US further strengthens its sanctions against Russia 

The US Department of the Treasury on 12 June 2024 introduced sweeping new measures guided by G7 commitments to intensify the pressure on Russia. 

1) Expansion on US secondary sanctions risk criteria 

The US has broadened the definition of Russia’s military-industrial base to include all persons blocked pursuant to Executive Order (EO) 14024. In practice, this means that foreign financial institutions risk being sanctioned for conducting or facilitating significant transactions, or providing any service, involving any person blocked pursuant to EO 14024

2) Designations of Russian banks 

The US has updated the SDN list to include information for five sanctioned Russian financial institutions to include the addresses and aliases of their foreign locations. This includes banks in China, India and Hong Kong. 

 3) Restrictions on software and IT-related services 

A new determination is introduced under EO 14071, which prohibits supply of IT consultancy and design services, as well as IT support services and cloud-based services for enterprise management software and design and manufacturing software to Russia.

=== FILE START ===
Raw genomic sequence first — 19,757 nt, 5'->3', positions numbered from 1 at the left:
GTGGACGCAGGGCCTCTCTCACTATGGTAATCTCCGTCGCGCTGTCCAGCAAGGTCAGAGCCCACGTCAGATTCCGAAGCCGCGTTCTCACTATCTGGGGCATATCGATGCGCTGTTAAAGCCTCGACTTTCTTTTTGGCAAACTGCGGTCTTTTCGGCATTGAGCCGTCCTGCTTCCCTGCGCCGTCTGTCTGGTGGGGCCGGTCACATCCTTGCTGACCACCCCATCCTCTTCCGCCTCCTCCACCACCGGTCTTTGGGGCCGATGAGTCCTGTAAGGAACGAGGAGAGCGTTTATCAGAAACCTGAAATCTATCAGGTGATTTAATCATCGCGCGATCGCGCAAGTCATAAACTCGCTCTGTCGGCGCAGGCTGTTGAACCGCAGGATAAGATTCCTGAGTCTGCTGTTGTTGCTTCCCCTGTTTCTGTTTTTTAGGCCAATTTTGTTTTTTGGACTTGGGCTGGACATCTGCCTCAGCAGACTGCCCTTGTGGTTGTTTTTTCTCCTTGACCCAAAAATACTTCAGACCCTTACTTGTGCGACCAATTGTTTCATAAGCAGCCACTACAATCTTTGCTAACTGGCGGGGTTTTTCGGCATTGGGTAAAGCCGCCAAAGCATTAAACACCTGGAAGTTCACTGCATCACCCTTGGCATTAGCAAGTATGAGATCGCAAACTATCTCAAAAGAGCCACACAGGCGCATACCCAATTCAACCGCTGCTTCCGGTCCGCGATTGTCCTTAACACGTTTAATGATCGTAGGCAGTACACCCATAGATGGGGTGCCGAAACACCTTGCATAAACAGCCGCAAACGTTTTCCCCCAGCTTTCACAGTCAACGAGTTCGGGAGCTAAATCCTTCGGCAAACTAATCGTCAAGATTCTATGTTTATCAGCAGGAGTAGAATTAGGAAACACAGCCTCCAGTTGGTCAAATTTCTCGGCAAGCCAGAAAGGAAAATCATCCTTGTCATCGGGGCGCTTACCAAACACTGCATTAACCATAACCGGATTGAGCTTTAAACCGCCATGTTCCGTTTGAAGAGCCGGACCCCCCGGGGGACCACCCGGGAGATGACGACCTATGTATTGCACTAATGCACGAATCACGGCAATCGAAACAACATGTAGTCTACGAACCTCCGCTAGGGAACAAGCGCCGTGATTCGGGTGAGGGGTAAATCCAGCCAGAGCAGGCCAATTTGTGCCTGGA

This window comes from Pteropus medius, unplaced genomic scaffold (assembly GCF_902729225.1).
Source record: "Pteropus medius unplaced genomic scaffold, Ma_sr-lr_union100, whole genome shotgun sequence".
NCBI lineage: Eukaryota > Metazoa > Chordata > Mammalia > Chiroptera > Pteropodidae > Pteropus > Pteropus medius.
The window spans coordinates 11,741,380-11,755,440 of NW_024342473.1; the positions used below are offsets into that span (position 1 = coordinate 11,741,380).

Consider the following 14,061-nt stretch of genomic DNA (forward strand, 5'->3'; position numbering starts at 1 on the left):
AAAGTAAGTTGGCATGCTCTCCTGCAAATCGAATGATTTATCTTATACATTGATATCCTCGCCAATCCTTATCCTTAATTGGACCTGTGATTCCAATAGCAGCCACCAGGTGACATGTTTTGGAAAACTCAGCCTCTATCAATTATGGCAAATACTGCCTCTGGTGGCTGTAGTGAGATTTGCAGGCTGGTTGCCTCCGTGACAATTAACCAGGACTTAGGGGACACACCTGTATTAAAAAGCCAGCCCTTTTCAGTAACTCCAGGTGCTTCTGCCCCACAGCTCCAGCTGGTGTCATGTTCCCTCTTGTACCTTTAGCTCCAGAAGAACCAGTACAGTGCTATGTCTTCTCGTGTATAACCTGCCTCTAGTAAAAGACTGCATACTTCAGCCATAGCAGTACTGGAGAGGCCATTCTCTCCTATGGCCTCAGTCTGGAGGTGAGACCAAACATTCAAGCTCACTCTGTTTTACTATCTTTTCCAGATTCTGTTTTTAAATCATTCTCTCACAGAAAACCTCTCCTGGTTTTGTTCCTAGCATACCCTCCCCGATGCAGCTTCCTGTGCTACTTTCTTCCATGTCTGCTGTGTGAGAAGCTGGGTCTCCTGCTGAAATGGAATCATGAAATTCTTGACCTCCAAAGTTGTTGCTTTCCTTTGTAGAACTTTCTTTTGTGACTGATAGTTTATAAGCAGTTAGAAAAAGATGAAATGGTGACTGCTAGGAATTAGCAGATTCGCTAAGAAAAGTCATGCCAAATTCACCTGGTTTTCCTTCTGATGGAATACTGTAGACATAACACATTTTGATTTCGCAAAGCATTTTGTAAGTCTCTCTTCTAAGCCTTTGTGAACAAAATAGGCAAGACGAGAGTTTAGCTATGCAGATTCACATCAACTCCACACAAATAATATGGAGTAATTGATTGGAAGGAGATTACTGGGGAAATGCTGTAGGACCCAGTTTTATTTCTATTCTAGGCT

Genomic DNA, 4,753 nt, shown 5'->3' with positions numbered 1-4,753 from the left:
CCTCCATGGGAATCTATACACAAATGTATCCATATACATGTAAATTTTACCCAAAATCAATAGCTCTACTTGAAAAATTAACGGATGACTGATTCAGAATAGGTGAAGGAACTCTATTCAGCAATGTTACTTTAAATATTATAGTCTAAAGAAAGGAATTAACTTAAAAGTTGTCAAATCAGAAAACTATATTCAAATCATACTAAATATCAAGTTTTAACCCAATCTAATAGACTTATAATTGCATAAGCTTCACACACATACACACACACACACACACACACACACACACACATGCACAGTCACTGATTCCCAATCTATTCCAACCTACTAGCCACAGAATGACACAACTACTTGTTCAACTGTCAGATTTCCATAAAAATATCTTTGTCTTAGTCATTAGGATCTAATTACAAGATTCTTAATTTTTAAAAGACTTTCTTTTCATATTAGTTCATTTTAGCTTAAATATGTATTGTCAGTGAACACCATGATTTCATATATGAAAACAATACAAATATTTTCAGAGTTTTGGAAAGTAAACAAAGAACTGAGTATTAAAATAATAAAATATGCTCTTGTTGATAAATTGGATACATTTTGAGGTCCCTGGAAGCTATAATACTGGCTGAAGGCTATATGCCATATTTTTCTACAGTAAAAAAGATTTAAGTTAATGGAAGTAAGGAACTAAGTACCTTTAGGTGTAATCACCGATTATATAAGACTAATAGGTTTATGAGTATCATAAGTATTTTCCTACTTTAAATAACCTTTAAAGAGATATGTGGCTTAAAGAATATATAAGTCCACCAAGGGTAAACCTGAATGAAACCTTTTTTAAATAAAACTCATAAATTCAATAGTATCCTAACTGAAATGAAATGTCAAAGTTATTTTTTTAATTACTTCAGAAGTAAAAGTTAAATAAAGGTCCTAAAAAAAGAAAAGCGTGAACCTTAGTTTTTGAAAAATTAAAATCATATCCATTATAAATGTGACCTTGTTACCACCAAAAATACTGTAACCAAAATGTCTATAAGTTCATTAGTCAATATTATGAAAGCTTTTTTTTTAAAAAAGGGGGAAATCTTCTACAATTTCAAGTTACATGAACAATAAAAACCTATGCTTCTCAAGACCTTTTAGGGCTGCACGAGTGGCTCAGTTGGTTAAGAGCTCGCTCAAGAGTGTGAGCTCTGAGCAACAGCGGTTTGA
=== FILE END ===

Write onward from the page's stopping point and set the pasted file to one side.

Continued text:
4) New designations 

  • Designations of key operators within the Russian financial infrastructure including PJSC Moscow Exchange, Gas Industry Insurance Company Sogaz (Sogaz), Joint Stock Company Russian National Reinsurance Company (RNRC). 
  • Designations of more than 100 entities that operate or have operated in the defense and related materiel, manufacturing, technology, transportation, or financial services sectors of the Russian Federation economy.
  • Designations of networks attempting to evade sanctions using convoluted schemes to move money and other valuable goods and assets, where more than 12 such networks have been targeted including more than 90 individuals and entities across Russia, Belarus, the British Virgin Islands, Bulgaria, Kazakhstan, the Kyrgyz Republic, the PRC, Serbia, South Africa, Türkiye, and the United Arab Emirates (UAE).  
  • Designations of entities involved in three liquefied natural gas (LNG) projects that Russia hopes to bring online in the future: the Obsky LNG, Arctic LNG 1, and Arctic LNG 3 projects.